Generally, with ZHA the emphasis is on supporting the standard, although the developers do provide a lot of custom device handlers for specific products. Zigbee2MQTT is a bit more forgiving, but I agree, more complicated.
Beware of linear thinking. Although you might assume that a string of bulbs would pass commands from one to the next, a network like that is unlikely to be stable. Density matters. Each router needs to be able to connect to a lot of others as it will want to re-evaluate and change its connections continually.
Most powered devices (except for Sengled bulbs and some wall switches) are routers, but not all routers are equal. A network consisting entirely of bulbs is more likely to be unstable. Inside a house you would probably want to have a “repeater” router in each room (that is, a router that doesn’t do anything else) to act as the backbone of your network. Round the outside of your house you’re going to need a “repeater” or ten - maybe more if it’s a big house. Even then the perimeter fence would need to be only 10-15 feet away.
The idea is most of the time these will just fade on and off with sunset/sunrise and probably off during the sleeping hours at a normal incandescent bulb color/temperature. But I thought it would be cool to set different color patterns around the various holidays etc for an effortless decoration once setup.
Interesting, I hadn’t researched the exact range and was likely overestimating what I thought it could be.
This is a very good point as well. They would need to pretty consistently find the correct “chain” around the fence for them all to be in range.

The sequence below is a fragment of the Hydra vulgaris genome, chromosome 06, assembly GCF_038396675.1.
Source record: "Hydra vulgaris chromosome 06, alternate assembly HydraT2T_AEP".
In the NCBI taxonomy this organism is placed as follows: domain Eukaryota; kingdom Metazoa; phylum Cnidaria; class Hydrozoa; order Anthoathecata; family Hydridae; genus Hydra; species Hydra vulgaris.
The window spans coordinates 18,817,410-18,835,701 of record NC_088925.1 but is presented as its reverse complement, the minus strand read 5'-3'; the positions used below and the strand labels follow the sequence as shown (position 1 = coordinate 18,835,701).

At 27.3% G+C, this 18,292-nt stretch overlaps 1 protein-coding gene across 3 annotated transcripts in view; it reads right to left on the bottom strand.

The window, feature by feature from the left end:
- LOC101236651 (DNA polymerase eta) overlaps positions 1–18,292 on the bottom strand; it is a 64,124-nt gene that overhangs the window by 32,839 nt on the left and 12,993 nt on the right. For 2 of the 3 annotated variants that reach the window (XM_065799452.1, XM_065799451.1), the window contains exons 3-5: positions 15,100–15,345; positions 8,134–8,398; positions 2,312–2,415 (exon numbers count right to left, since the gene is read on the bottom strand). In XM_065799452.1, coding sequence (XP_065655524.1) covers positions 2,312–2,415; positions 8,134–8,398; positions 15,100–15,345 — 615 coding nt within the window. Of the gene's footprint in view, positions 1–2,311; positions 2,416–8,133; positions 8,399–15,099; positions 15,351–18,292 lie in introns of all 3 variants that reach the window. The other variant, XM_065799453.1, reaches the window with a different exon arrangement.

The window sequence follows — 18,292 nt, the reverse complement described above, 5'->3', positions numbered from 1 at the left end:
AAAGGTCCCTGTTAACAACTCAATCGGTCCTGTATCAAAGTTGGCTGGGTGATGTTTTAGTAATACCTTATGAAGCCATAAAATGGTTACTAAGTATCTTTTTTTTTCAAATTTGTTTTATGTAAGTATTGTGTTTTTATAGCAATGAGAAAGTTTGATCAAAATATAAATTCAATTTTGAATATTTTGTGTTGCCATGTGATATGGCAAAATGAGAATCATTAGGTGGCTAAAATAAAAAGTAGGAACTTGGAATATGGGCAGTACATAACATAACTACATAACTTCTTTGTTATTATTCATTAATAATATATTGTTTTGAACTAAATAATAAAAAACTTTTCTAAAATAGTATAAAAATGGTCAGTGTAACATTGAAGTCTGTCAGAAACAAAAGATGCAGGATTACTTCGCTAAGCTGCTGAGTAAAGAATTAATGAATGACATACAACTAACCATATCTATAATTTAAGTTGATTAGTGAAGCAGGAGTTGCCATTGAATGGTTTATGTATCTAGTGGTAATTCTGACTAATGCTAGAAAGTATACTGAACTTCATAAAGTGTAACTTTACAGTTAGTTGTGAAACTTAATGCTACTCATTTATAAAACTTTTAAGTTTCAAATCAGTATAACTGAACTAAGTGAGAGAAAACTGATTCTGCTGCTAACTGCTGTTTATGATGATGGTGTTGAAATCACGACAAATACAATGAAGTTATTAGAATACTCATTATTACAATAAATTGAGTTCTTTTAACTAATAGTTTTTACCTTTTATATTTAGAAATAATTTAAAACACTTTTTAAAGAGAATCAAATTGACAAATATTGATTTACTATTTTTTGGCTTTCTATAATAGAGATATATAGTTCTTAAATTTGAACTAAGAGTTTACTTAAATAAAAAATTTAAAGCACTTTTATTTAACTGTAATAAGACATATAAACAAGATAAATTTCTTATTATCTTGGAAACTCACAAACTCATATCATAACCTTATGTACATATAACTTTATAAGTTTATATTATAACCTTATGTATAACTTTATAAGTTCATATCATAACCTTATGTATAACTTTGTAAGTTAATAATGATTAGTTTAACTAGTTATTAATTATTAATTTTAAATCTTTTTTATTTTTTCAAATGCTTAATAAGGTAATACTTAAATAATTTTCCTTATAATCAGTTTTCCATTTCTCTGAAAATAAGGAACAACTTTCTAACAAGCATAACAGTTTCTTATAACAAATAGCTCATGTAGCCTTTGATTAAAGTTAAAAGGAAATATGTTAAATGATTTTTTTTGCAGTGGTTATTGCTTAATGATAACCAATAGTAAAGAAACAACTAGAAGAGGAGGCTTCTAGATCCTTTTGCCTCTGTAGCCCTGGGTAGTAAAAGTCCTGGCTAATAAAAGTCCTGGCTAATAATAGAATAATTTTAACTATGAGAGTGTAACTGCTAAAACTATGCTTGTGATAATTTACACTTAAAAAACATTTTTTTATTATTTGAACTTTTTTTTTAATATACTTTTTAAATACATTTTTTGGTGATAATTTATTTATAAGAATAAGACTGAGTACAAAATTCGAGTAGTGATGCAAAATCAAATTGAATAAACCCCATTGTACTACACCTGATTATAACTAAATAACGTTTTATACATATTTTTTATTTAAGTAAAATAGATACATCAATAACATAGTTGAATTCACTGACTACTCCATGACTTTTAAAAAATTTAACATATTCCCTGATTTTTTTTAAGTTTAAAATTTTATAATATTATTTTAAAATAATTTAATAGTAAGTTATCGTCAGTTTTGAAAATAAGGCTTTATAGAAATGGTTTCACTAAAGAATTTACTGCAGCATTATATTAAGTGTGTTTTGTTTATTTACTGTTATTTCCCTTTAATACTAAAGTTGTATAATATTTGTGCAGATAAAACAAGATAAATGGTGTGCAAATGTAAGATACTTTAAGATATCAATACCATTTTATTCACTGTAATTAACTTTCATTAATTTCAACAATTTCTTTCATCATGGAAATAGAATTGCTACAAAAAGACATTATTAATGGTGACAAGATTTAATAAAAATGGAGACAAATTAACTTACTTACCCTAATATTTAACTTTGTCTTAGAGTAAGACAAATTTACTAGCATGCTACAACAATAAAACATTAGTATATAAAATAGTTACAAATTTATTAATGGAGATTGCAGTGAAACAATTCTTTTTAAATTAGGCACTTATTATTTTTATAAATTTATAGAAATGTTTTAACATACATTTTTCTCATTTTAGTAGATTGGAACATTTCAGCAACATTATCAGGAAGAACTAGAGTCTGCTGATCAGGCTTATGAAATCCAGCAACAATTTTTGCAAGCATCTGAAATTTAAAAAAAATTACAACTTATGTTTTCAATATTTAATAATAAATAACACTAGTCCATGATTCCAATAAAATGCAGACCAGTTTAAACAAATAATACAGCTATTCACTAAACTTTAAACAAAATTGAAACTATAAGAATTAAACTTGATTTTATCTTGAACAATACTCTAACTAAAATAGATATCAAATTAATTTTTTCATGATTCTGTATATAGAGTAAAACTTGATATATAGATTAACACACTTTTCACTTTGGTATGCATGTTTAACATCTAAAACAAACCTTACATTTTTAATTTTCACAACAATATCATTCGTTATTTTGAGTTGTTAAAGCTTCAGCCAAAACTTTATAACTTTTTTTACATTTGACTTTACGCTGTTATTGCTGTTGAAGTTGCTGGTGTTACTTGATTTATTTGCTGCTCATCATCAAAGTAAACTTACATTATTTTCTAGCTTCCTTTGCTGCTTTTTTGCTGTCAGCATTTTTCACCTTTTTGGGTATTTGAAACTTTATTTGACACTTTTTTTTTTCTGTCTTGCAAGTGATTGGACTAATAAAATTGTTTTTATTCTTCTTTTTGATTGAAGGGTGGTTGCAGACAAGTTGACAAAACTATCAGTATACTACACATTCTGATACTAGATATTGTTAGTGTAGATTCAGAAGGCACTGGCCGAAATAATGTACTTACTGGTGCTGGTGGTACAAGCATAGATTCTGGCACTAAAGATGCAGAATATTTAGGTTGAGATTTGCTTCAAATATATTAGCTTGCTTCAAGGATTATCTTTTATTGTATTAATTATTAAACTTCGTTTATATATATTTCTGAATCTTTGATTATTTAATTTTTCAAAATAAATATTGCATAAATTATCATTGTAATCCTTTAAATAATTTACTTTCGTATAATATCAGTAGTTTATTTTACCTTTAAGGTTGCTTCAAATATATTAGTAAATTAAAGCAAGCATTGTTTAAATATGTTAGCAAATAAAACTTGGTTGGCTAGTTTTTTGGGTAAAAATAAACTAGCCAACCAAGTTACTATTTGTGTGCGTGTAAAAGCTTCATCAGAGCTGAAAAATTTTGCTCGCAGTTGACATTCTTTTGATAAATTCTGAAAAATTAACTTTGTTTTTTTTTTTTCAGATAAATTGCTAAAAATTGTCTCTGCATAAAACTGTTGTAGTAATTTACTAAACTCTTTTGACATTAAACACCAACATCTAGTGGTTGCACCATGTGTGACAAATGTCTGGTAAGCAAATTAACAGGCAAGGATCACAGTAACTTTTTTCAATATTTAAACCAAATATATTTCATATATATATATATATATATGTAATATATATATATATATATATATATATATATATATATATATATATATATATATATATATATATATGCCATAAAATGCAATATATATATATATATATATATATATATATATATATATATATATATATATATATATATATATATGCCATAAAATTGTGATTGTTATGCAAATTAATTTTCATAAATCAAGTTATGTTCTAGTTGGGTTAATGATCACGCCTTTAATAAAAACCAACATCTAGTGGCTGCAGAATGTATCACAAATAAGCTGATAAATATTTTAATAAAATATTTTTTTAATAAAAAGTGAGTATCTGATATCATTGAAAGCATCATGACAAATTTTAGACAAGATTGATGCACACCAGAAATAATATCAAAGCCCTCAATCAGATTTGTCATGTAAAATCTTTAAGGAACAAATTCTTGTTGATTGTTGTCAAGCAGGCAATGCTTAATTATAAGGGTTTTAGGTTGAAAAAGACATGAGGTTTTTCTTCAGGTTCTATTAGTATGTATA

Given all of these points, I think I will go with wifi bulbs. Open to any good recommendations for them as well, on a quick look it looks there are much more and cheaper options for wifi bulbs. Wifi is currently a 2 unit mesh system which likely covers the area needed already, but can be easily expanded to have an additional unit near the center of the property with nearly line of sight to each bulb.
That’s kind of what I was thinking, looks like it will be important to research each device carefully.
My reason for asking is that you indicated that the project was somewhat price sensitive and smart bulbs is far from the best price point. You can dim cheap incandescent bulbs with a Z-wave switch or some WiFi switches (though I have no dimmable WiFi switches here, only Zwave. I also have no Zigbee wall-switches).
For holiday patterns, WLED and RGB LED strings is a good option. That’s what we do around Xmas. I can point you to WLED controllers for around $2 each.
Ah, I see. Due to the way the fence posts are built (square brick columns, with glass block to let light out) they are already setup with fixtures for bulbs. I could probably modify them internally to work with LED strips, but I’m OK with spending a bit more to make it plug and play with the existing fixtures.
I ordered a Tasmota RGB bulb from Cloud Free and have it functional already via MQTT. Super slick and easy to setup.
Will definitely keep those things in mind for future projects where strips may work better, WLED looks like an awesome project!